In a report published today it was revealed that the internet in the UK alone is worth £100 billion to the economy, representing more than a 7% share of total national income.
The study, carried out by the Boston Consulting Group on behalf of Google, the internet’s most successful company, places a value on the UK internet market for the first time.
If it were an industry in its own right the internet would be more than twice the value of the UK hotel and restaurant market and nearly as big as the financial sector, which accounts for 9% of Gross Domestic Products in 2009.
However, the research did find that there is a digital divide in the UK, with certain parts of the country – namely Scotland and Northern Ireland – lagging far behind London and the south-east.
In an interesting twist in the report, it turns out that British consumers are more willing to spend money online than can be typically seen elsewhere. E-commerce drives a large section of the internet’s expansion; as a proportion of retail sales, online transactions in the UK are high.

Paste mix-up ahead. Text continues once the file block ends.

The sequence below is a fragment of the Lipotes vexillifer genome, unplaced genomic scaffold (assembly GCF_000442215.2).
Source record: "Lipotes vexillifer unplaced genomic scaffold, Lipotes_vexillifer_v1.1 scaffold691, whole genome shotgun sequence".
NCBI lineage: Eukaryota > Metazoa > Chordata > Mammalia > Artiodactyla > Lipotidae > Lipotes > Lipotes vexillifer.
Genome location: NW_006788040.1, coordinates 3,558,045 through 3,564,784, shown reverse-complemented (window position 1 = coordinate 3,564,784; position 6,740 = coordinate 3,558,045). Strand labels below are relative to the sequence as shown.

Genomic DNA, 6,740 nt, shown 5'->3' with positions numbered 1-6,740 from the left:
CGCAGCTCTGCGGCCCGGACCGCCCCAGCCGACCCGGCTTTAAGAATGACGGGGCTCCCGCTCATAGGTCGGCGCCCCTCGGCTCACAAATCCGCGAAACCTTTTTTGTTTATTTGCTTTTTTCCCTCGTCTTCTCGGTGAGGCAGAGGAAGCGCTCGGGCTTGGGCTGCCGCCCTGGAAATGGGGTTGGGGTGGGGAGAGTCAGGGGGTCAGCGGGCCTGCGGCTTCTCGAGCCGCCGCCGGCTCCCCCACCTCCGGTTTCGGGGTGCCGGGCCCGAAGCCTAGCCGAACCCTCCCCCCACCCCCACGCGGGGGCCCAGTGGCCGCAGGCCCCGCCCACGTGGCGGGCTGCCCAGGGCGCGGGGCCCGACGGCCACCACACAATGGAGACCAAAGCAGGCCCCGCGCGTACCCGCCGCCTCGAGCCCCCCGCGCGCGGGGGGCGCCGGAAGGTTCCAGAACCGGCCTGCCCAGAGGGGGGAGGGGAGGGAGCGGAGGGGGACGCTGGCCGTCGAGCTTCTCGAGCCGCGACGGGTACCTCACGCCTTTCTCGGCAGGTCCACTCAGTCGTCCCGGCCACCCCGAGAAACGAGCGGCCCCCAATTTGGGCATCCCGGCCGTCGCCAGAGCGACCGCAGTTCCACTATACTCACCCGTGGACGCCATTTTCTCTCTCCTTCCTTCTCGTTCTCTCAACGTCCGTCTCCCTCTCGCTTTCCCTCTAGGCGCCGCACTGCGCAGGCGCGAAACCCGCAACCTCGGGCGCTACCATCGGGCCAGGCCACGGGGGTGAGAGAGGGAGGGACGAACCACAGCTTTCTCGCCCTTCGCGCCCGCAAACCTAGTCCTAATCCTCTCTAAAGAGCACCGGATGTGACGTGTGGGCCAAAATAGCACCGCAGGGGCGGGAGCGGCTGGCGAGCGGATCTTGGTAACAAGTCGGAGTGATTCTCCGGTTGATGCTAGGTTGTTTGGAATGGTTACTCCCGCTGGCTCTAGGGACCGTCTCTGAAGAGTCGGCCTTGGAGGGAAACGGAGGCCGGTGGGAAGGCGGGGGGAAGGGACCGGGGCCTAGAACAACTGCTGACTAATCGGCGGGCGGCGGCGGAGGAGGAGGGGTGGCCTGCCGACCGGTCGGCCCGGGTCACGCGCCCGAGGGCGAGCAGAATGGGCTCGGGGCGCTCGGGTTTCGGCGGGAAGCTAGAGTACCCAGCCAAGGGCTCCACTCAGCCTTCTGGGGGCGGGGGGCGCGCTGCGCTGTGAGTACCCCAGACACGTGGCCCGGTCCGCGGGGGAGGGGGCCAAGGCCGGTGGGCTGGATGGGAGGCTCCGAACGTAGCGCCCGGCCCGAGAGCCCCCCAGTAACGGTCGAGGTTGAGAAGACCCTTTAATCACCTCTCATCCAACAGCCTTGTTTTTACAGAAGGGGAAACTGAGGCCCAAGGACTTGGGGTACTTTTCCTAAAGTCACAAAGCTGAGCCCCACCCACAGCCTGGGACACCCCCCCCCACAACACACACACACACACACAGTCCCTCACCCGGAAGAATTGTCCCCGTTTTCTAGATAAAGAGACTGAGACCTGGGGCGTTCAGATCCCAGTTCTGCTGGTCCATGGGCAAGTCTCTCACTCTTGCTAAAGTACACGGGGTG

To emphasise this point, the UK has the largest e-commerce market in the world when measured by the amount spent per capita. The popularity of buying goods and services has also fueled a boom in the amount companies are prepared to pay for online marketing as heavy spending can help attract users to their sites.
The online advertising market in Britain is worth £3.5 billion and is the biggest anywhere outside the US.
It is forecasted that the internet economy is to continue to boom with 10% year on year growth projected for the next 5 years. If this trend comes to fruition then the internet economy will contribute up to 13% of GDP by the year 2015. For an idea of scale the current internet economy is already larger than the utility and transport industries put together.
The report also highlights the success of small firms using the internet to increase global sales. The UK now exports goods and services which are worth £2.80 for every £1 it imports. Google’s annual turnover was £23.6bn last year which encompasses very nearly a quarter of the £100 billion contribution the entire internet made to the UK economy in 2009.